Living Simple: Mid-Century Style


Does anyone remember your grandparents’ homes when you were growing up? If you’re around my age (45), then you most likely had grandparents that bought homes in the 1950’s. I’m not entirely sure if the home that my grandparents lived in when I was growing up was a mid-century home, but they definitely lived with a mid-century mindset. 

My grandparents were your typical 1950’s couple. My grandmother was a stay at home mom and my grandfather was the sole financial provider.

My grandmother fully subscribed to that Housekeeping Monthly’s “The Good Wife’s Guide”. I remember someone reading that article at my wedding shower and, while we were all laughing at the sheer insanity of that list, my grandmother said “that’s what I do everyday for your grandfather”. ((OMG))

Antiquated ways or not, they made it work. Even though my grandfather was the sole provider, it didn’t mean that he made a lot of money. He was an army vet and he was a shoe salesman. That is correct. He was a finer, slimmer and far sexier Al Bundy. He made little, they had little and they lived completely within their means.

Photo of me and my grandparents in NYC for my college graduation in 1998.

Buying a mid-century house.

In 2014 we decided that, after renting for over 10 years, we wanted to purchase a home of our own. While I was hoping to purchase my quintessential dream home (walk-in closets, lots of storage and a two car garage) we chose schools over size and soon moved into our own little, space restrictive, mid-century home.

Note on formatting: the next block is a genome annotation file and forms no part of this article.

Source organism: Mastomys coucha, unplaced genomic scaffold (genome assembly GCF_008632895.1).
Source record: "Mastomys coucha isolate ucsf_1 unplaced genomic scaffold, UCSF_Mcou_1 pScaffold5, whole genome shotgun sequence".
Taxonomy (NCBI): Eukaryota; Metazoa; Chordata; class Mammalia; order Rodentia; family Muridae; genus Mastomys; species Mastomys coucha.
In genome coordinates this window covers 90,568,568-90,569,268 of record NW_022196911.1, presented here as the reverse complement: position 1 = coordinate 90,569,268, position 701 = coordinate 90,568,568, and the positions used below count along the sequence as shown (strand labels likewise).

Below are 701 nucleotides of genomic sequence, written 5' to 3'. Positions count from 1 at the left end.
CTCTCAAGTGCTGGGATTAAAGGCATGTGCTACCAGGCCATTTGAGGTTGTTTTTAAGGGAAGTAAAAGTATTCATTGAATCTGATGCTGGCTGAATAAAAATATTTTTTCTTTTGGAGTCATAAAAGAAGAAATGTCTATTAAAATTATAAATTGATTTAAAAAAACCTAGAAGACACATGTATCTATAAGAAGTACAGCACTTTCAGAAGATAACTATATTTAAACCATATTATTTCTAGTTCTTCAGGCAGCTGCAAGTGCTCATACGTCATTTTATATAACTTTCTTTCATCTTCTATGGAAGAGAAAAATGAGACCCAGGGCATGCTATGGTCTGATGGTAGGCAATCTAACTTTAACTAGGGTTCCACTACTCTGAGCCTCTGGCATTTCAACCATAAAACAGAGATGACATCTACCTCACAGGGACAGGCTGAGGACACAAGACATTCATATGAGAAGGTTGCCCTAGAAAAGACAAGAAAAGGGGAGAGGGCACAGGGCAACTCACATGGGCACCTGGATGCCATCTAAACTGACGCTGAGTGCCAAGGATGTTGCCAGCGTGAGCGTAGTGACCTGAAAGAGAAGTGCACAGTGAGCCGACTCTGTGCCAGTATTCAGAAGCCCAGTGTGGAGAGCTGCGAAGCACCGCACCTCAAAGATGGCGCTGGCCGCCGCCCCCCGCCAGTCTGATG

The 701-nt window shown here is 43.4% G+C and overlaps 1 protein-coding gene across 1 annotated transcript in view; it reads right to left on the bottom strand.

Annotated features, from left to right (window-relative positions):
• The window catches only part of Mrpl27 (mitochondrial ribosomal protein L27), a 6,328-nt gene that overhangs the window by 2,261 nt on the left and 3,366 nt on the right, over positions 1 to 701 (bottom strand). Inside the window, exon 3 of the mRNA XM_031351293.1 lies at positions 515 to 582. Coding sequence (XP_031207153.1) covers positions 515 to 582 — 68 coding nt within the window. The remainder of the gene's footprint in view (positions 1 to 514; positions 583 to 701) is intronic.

The first couple months after we moved in were tough. The bedrooms were tiny and small upgrades were made to the house over the years that further restricted our storage space. Do we want to add a shower in the master bathroom or keep the closet? They went with the shower. Do we want to keep the carport/garage or create a large family room? They went with the family room. From the kitchen to the bedrooms to the closets to the living space, everything was either tiny and made tinier by those renovations, or they were original to the house. Fitting our existing stuff was a huge challenge.

For the first few years we made due. We were shifting and reorganizing our stuff to try to make it work. We took some time to purge stuff here and there, but it was never enough. Ten years of renting and moving and buying furniture to fit spaces much larger than the ranch we moved into made it difficult to make this house our home.

Phase I: Mid-Century House = Mid-Century Style

One day when I was shopping at a vintage furniture store, the owner and I got to talking about my home. Her shop only sells mid-century items, so she has a lot of knowledge about the mid-century style. (For those local Marylanders, the shop is called Peg Leg Vintage. It’s pretty awesome. Go visit!) When I told her about my 1959 ranch home and how difficult it was to furnish, she gave me a little history lesson on the era.

Since mid-century homes were built smaller, the furniture was designed to give the space it occupied “breathing room”. If you notice, lots of mid-century furniture has a very simple design and sits several inches off the ground. Those inches are the “breathing space” that the owner was talking about. That space created the illusion of a larger room. They had no bulk. Mid-century dwellers kept it simple. 

I love it. Create “breathing space”. Plan set in brain, now execute. 

Phase II – KonMari the shit out of my home.